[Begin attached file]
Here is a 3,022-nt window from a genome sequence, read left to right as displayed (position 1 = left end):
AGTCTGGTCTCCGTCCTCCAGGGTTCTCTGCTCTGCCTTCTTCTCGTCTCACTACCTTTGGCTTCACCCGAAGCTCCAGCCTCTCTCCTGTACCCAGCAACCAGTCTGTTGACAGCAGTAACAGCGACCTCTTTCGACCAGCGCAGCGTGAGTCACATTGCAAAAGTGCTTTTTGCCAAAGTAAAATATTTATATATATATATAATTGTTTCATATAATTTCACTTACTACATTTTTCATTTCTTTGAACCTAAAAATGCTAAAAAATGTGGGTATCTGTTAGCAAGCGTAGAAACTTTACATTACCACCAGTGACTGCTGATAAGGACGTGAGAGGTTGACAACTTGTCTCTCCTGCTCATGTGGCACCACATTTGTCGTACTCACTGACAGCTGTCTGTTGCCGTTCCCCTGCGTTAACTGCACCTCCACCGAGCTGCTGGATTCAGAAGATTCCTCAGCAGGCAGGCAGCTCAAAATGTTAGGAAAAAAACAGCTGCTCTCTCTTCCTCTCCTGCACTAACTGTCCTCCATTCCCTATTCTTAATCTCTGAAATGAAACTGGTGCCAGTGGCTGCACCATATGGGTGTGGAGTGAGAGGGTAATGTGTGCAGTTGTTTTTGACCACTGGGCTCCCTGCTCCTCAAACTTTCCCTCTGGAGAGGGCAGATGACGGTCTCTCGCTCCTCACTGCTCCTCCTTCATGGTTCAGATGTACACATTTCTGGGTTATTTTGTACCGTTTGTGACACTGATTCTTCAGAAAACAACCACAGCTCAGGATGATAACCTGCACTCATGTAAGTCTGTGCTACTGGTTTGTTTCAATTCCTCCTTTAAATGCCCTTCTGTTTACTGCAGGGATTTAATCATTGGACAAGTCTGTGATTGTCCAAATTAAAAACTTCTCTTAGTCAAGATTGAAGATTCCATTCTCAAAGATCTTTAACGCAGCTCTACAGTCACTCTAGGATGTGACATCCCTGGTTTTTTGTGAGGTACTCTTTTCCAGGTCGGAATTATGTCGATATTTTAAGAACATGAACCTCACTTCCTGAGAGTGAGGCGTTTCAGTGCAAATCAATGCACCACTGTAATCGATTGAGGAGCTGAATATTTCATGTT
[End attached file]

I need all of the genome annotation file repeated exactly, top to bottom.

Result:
Here is a 3,022-nt window from a genome sequence, read left to right as displayed (position 1 = left end):
AGTCTGGTCTCCGTCCTCCAGGGTTCTCTGCTCTGCCTTCTTCTCGTCTCACTACCTTTGGCTTCACCCGAAGCTCCAGCCTCTCTCCTGTACCCAGCAACCAGTCTGTTGACAGCAGTAACAGCGACCTCTTTCGACCAGCGCAGCGTGAGTCACATTGCAAAAGTGCTTTTTGCCAAAGTAAAATATTTATATATATATATAATTGTTTCATATAATTTCACTTACTACATTTTTCATTTCTTTGAACCTAAAAATGCTAAAAAATGTGGGTATCTGTTAGCAAGCGTAGAAACTTTACATTACCACCAGTGACTGCTGATAAGGACGTGAGAGGTTGACAACTTGTCTCTCCTGCTCATGTGGCACCACATTTGTCGTACTCACTGACAGCTGTCTGTTGCCGTTCCCCTGCGTTAACTGCACCTCCACCGAGCTGCTGGATTCAGAAGATTCCTCAGCAGGCAGGCAGCTCAAAATGTTAGGAAAAAAACAGCTGCTCTCTCTTCCTCTCCTGCACTAACTGTCCTCCATTCCCTATTCTTAATCTCTGAAATGAAACTGGTGCCAGTGGCTGCACCATATGGGTGTGGAGTGAGAGGGTAATGTGTGCAGTTGTTTTTGACCACTGGGCTCCCTGCTCCTCAAACTTTCCCTCTGGAGAGGGCAGATGACGGTCTCTCGCTCCTCACTGCTCCTCCTTCATGGTTCAGATGTACACATTTCTGGGTTATTTTGTACCGTTTGTGACACTGATTCTTCAGAAAACAACCACAGCTCAGGATGATAACCTGCACTCATGTAAGTCTGTGCTACTGGTTTGTTTCAATTCCTCCTTTAAATGCCCTTCTGTTTACTGCAGGGATTTAATCATTGGACAAGTCTGTGATTGTCCAAATTAAAAACTTCTCTTAGTCAAGATTGAAGATTCCATTCTCAAAGATCTTTAACGCAGCTCTACAGTCACTCTAGGATGTGACATCCCTGGTTTTTTGTGAGGTACTCTTTTCCAGGTCGGAATTATGTCGATATTTTAAGAACATGAACCTCACTTCCTGAGAGTGAGGCGTTTCAGTGCAAATCAATGCACCACTGTAATCGATTGAGGAGCTGAATATTTCATGTT